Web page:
One of the hardest things to do at Coachella is wake up in time to get to the festival early to catch the first few bands. Usually this isn’t too big of a problem – rarely has a band I’ve loved been set too early. Sunday was an exception, as Phosphorescent took the Mojave tent stage at 12:15. Missing out on the extra sleep was a great decision – Matt Houck and his band played their whiskey-strained alt-country with a steel guitar riffing and piano-pounding passion that enervated the sleepy residents of the tent and woke me up for the day better than any energy drink.
The only thing worse for a band’s Coachella audience than an early start time is extreme heat, and as Sunday afternoon stretched on and temperatures reached the highest they’d been all weekend, it wasn’t all that surprising to see Menomena’s set at the Outdoor stage less than packed as concertgoers scrambled for the tents. Menomena, after all, aren’t the same band as they used to be – with founding member Brent Knopf leaving the band this past January, songs on which he sang lead vocals were nowhere to be found. But what they did play, sticking mostly to songs from 2007’s Friend and Foe and last year’s Mines, was up to the rabid fans’ standards who braved the 100 degree heat. Closer “TAOS” was the obvious favorite.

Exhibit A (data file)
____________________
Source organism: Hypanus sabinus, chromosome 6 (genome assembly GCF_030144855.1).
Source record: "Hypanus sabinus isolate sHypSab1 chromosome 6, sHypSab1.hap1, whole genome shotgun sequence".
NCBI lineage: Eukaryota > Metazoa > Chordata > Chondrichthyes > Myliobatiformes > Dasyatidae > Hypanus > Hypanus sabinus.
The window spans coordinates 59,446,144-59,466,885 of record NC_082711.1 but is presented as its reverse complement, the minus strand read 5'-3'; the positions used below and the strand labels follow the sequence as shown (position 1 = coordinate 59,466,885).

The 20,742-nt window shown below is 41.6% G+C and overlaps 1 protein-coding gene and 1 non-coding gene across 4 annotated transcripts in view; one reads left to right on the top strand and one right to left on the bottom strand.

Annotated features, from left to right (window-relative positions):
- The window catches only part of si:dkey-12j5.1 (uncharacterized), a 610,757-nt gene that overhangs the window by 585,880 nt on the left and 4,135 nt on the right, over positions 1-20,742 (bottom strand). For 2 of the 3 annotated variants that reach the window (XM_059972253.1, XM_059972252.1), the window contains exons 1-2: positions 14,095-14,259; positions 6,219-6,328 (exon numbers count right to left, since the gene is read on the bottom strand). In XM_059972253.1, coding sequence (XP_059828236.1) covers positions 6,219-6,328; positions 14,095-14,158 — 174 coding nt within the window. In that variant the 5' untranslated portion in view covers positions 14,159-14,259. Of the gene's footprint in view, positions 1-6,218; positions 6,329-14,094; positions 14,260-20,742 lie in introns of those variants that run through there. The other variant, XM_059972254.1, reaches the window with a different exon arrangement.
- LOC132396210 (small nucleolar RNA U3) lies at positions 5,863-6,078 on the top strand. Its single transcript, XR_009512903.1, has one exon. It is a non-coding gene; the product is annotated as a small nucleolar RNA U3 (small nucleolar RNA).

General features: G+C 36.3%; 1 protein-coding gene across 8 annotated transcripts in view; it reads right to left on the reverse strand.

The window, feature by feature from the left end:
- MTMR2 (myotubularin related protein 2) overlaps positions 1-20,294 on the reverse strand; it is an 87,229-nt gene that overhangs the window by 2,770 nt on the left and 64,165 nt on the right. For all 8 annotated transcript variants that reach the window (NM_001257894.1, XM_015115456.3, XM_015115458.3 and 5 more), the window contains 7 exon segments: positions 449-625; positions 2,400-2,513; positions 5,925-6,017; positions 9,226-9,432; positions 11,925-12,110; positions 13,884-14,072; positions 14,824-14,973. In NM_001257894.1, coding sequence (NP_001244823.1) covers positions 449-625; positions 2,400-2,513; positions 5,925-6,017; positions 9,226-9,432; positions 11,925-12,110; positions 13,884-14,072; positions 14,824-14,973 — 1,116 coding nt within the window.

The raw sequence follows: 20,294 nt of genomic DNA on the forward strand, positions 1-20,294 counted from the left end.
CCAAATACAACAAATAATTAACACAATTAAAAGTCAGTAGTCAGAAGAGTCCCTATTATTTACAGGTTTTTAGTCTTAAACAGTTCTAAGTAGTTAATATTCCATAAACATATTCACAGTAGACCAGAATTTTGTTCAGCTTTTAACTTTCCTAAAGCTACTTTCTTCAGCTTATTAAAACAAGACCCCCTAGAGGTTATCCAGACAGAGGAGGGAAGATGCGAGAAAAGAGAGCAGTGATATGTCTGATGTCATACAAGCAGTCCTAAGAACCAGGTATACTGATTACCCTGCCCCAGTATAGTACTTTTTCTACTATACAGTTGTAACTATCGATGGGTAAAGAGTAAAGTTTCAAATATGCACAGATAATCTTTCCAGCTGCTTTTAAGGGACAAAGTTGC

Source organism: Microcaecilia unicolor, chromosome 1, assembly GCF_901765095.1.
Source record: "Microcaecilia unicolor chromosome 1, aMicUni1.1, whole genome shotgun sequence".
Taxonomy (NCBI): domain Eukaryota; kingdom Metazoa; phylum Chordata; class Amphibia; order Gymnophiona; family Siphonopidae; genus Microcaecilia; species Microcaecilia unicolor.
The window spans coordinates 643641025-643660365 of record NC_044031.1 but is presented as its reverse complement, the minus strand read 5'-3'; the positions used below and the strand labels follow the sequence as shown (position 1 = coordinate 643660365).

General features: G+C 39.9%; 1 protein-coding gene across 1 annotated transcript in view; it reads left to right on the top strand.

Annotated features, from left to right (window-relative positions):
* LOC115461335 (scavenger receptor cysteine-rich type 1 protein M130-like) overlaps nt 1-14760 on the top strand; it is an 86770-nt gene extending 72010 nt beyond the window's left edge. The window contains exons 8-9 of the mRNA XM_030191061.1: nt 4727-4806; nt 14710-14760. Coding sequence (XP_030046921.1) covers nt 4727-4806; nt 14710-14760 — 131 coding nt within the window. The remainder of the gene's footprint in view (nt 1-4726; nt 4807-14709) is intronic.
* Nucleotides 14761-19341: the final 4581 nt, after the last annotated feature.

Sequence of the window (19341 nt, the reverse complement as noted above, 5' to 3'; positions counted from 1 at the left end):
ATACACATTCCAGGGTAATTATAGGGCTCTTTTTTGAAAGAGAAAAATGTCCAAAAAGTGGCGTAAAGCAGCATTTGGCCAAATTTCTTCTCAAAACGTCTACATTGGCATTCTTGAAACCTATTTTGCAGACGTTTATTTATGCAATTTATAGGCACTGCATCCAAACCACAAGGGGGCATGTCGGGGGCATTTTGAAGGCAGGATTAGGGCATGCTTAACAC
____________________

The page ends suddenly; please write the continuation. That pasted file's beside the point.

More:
It wasn’t easy staying at the Outdoor stage, but Sputnik favorites fun. were up next to a clearly reduced crowd. Besides the obvious difficulties of Googling the band, the power-pop group was going up against Jack’s Mannequin on the main stage, leaving many unaware of just how effective a show they were going to be treated to. The heat didn’t deter Nate Ruess and company from launching into a number of handclap and ooh-ahh-powered songs, getting what little crowd they commanded to sing along to Aim & Ignite favorites like “All The Pretty Girls (On A Saturday Night).”
After catching some of Jack Beats brand of uber-wobbly bass lines and frantic electro house at the Sahara (note to people popping pills at 4 in the afternoon on the third day of the festival: slow your roll), not to mention some much-needed shade, I headed back to the Outdoor stage to see Jimmy Eat World. They had just launched into “A Praise Chorus,” finally getting all the sun-shocked masses to get up and sing a long. Their set was solid, but vocalist Jim Adkins’ voice didn’t always seem up to par for the huge festival environment, and the band occasionally drowned him out. Regardless, the crowd was one of the more into it I’d seen all weekend, and the band obliged them by playing fan favorites from “Coffee and Cigarettes” off their new album Invented to classics like “Sweetness.”
Heading over to the main stage, I managed to see the end of Nas & Damian Marley’s dual set, where the haze of pot smoke left over from Wiz Khalifa’s earlier performance only grew. The pair seemed more like separate entities playing together than a complete duo, but most of the crowd was there to either see Nas rap or Marley play “Welcome to Jamrock,” not hear songs from their recent collaborative album. It was great to see them nail songs off Distant Relatives, but when Nas killed “If I Ruled The World” and Marley broke into “Welcome to Jamrock,” the festival grounds really came alive. Or as alive as thousands of stoned onlookers could.